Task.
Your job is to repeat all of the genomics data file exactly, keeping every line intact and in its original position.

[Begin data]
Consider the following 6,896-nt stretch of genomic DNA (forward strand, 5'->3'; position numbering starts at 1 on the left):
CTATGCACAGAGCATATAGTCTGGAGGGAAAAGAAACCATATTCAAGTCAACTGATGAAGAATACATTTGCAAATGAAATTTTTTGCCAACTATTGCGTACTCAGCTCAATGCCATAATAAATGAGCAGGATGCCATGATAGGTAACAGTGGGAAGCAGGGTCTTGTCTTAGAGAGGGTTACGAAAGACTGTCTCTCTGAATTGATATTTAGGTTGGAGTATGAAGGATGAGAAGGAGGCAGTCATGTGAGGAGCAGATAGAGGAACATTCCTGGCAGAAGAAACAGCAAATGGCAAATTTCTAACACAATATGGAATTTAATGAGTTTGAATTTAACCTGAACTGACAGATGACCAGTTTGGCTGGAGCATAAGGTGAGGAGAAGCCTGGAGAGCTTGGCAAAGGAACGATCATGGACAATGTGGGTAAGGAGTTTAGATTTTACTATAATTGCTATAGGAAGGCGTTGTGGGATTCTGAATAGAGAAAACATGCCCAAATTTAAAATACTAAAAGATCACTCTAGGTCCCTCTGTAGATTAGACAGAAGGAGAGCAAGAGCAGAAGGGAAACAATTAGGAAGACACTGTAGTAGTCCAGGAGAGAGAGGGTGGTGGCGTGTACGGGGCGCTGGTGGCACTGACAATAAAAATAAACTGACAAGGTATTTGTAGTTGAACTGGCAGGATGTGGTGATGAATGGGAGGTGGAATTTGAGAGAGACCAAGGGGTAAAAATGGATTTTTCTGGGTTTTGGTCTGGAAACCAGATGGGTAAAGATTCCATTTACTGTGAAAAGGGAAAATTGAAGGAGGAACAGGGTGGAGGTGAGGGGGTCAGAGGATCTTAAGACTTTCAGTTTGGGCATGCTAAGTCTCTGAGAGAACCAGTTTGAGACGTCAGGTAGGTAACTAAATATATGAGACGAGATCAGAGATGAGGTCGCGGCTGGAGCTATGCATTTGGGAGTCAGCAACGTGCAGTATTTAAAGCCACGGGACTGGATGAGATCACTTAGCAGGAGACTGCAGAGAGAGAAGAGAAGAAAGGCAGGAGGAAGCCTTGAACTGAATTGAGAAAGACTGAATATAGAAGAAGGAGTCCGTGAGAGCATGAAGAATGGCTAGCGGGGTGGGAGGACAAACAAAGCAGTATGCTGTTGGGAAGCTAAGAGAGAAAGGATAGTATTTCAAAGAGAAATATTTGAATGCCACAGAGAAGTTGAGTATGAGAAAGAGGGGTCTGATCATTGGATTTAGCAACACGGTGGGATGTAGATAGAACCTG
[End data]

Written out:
Consider the following 6,896-nt stretch of genomic DNA (forward strand, 5'->3'; position numbering starts at 1 on the left):
CTATGCACAGAGCATATAGTCTGGAGGGAAAAGAAACCATATTCAAGTCAACTGATGAAGAATACATTTGCAAATGAAATTTTTTGCCAACTATTGCGTACTCAGCTCAATGCCATAATAAATGAGCAGGATGCCATGATAGGTAACAGTGGGAAGCAGGGTCTTGTCTTAGAGAGGGTTACGAAAGACTGTCTCTCTGAATTGATATTTAGGTTGGAGTATGAAGGATGAGAAGGAGGCAGTCATGTGAGGAGCAGATAGAGGAACATTCCTGGCAGAAGAAACAGCAAATGGCAAATTTCTAACACAATATGGAATTTAATGAGTTTGAATTTAACCTGAACTGACAGATGACCAGTTTGGCTGGAGCATAAGGTGAGGAGAAGCCTGGAGAGCTTGGCAAAGGAACGATCATGGACAATGTGGGTAAGGAGTTTAGATTTTACTATAATTGCTATAGGAAGGCGTTGTGGGATTCTGAATAGAGAAAACATGCCCAAATTTAAAATACTAAAAGATCACTCTAGGTCCCTCTGTAGATTAGACAGAAGGAGAGCAAGAGCAGAAGGGAAACAATTAGGAAGACACTGTAGTAGTCCAGGAGAGAGAGGGTGGTGGCGTGTACGGGGCGCTGGTGGCACTGACAATAAAAATAAACTGACAAGGTATTTGTAGTTGAACTGGCAGGATGTGGTGATGAATGGGAGGTGGAATTTGAGAGAGACCAAGGGGTAAAAATGGATTTTTCTGGGTTTTGGTCTGGAAACCAGATGGGTAAAGATTCCATTTACTGTGAAAAGGGAAAATTGAAGGAGGAACAGGGTGGAGGTGAGGGGGTCAGAGGATCTTAAGACTTTCAGTTTGGGCATGCTAAGTCTCTGAGAGAACCAGTTTGAGACGTCAGGTAGGTAACTAAATATATGAGACGAGATCAGAGATGAGGTCGCGGCTGGAGCTATGCATTTGGGAGTCAGCAACGTGCAGTATTTAAAGCCACGGGACTGGATGAGATCACTTAGCAGGAGACTGCAGAGAGAGAAGAGAAGAAAGGCAGGAGGAAGCCTTGAACTGAATTGAGAAAGACTGAATATAGAAGAAGGAGTCCGTGAGAGCATGAAGAATGGCTAGCGGGGTGGGAGGACAAACAAAGCAGTATGCTGTTGGGAAGCTAAGAGAGAAAGGATAGTATTTCAAAGAGAAATATTTGAATGCCACAGAGAAGTTGAGTATGAGAAAGAGGGGTCTGATCATTGGATTTAGCAACACGGTGGGATGTAGATAGAACCTG